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Business

Wall Street falls as growth stocks drag on S&P 500, Nasdaq




  • Tesla falls on a reduced production plan
  • Southwest Airlines falls on holiday flight cancellations
  • China’s Adverse Reactions Rise on Reopening Optimism
  • Indices mixed: Dow up 0.21%, S&P down 0.36%, Nasdaq down 1.22%

NEW YORK, Dec 27 (Reuters) – Wall Street was largely lower at the start of a holiday-shortened week on Tuesday as investors weighed the likelihood of prolonged restrictive Fed policy against China’s easing of its strict zero-covid-19 rules.

Interest-rate-sensitive growth stocks (.IGX) weighed heaviest, dragging down the technology-laden Nasdaq the most. The S&P 500 joined the Nasdaq in negative territory, while the Dow, driven by value stocks (.IVX), was modestly green.

“On down days, value tends to do well relative to growth,” said Tim Ghriskey, senior portfolio strategist at Ingalls & Snyder in New York.

“There’s not a lot of news out there, thin volume, the China issue is out there, the normalization of a post-COVID environment,” Ghriskey added.

Shares in Tesla Inc ( TSLA.O ) fell 8.3% after a Reuters review of an internal plan revealed the electric car maker plans to scale back production at its Shanghai plant.

With Tuesday’s move, Tesla shares have lost nearly 68% of their value this year.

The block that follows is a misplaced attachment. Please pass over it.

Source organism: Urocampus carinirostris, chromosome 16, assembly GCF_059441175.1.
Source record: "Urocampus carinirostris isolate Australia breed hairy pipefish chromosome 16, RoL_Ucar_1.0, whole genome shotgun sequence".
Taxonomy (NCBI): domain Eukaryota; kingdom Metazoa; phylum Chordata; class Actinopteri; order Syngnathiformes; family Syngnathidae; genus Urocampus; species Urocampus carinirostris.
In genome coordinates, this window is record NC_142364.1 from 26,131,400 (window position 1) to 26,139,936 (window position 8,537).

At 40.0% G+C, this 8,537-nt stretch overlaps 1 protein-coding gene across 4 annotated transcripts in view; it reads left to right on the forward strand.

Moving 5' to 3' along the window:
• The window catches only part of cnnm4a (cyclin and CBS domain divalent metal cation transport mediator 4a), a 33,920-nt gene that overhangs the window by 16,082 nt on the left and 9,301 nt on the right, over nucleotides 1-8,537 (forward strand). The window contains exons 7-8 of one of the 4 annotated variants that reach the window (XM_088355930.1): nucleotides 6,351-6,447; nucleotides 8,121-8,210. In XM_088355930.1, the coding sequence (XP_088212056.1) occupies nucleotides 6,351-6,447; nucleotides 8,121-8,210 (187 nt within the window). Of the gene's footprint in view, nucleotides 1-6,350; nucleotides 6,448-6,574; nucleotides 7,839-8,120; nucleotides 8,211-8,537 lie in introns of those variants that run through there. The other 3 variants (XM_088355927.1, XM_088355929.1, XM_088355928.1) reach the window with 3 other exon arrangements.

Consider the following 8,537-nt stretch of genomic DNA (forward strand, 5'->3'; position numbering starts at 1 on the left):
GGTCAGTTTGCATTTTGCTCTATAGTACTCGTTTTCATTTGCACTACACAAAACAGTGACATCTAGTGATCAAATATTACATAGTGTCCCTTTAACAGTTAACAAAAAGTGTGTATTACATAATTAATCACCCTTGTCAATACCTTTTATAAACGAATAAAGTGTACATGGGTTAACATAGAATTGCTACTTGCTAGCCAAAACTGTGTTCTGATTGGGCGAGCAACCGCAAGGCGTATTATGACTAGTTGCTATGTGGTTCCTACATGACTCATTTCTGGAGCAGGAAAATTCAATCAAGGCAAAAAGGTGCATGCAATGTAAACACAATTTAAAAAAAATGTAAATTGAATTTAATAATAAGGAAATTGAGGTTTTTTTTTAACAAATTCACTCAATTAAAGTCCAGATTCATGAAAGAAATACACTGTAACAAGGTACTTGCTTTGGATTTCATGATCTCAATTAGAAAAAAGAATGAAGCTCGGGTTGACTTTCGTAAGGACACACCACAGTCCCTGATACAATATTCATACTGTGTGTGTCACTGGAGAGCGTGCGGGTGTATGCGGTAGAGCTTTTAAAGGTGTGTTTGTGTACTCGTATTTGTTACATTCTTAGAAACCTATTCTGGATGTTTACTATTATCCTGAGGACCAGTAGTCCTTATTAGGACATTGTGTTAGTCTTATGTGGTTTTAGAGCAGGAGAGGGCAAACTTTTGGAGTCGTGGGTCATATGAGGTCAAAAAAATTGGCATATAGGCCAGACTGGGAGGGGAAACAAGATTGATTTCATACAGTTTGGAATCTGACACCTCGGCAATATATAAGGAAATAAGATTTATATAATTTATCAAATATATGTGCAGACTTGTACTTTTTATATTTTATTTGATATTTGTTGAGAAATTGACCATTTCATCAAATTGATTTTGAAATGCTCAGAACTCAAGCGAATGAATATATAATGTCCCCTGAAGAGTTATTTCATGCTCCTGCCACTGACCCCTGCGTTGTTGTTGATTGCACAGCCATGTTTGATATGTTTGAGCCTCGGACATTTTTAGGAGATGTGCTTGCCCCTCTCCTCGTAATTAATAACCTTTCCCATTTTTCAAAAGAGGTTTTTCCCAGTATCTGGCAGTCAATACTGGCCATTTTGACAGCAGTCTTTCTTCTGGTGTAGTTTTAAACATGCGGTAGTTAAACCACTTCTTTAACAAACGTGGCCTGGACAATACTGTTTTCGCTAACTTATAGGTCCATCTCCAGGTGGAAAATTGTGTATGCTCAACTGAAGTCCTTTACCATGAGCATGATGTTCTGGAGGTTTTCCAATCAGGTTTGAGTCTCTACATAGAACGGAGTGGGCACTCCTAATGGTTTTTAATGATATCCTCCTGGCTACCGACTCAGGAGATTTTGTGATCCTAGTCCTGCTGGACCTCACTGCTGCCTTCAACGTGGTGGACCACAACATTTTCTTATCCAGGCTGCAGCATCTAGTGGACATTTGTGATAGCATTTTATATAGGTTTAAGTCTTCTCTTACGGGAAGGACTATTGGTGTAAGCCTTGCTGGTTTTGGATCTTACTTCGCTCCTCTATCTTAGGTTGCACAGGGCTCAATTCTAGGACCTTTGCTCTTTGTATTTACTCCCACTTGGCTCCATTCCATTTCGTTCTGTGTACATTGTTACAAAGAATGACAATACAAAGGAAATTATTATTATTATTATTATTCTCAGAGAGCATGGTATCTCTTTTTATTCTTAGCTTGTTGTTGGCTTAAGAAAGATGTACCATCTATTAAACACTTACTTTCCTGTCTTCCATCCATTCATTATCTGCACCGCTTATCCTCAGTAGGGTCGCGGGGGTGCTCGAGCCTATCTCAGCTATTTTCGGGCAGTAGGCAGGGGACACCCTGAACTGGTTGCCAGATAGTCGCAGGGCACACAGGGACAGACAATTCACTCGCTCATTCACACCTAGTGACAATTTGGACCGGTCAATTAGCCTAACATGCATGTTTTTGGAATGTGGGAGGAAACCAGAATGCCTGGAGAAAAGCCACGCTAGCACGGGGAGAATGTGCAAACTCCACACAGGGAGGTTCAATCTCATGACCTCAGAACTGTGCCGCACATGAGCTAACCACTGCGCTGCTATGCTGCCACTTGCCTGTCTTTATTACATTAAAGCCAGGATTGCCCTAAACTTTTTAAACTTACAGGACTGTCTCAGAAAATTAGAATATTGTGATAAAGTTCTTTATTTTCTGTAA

Rising government interest rates are putting interest-sensitive growth stocks under pressure, a recurring theme in 2022. For the year, growth stocks have plunged over 30% compared to a fall in value of around 7.5% in the same period.

With just four trading days left in 2022, all three indexes are on track to post their biggest annual losses since 2008, the nadir of the global financial crisis.

“(This year) it was all about the Fed raising rates, maybe too late,” Ghriskey said. The aggressiveness to bring inflation down to the 2% level has shocked the market and investors.

Beijing eased its strict COVID-19 curbs, which have hit the $17 trillion economy, fueling hopes of a revival in global demand and a better supply chain.

On the economic front, the Commerce Department’s first view of the U.S. merchandise trade balance showed the deficit narrowed 15.6%, while S&P Case-Shiller showed home price growth in its 20-city composite cooled to 8.6% year-over-year. lowest reading since November 2020.

The Dow Jones Industrial Average (.DJI) rose 68.31 points, or 0.21%, to 33,272.24, the S&P 500 (.SPX) lost 13.95 points, or 0.36%, to 3,830.87 and Nasdaq Composite (.128 or 0.5 point). 1.22% to 10,369.81.

Of the 11 major sectors in the S&P 500, consumer discretionary (.SPLRCD) and communications services (.SPLRCL) suffered the biggest percentage losses.

Energy stocks ( .SPNY ) were the biggest gainers, rising 1.2% as crude oil prices rose on an expected increase in demand from China’s relaxed COVID restrictions.

U.S.-listed shares of Chinese firms including JD.Com Inc , Alibaba Group Holding Ltd and Pinduoduo Inc ( PDD.O ) rose between 2% and 4.2% after Beijing announced it was easing travel restrictions.

Southwest Airlines Co ( LUV.N ) fell 5.5% after severe weather forced the commercial low-cost carrier to lead its peers in cancellations. The broader S&P 1500 Airlines Index (.SPCOMAIR) fell 2.4%.

Falling issues outnumbered advancing ones on the NYSE by a ratio of 1.32 to 1; on the Nasdaq a 1.86 to 1 ratio favored decliners.

S&P 500 posted 7 new 52-week highs and 3 new lows; The Nasdaq Composite recorded 74 new highs and 377 new lows.

Reporting by Stephen Culp in New York Additional reporting by Amruta Khandekar and Ankika Biswas in Bengaluru Editing by Matthew Lewis

Our standards: Thomson Reuters Trust Principles.



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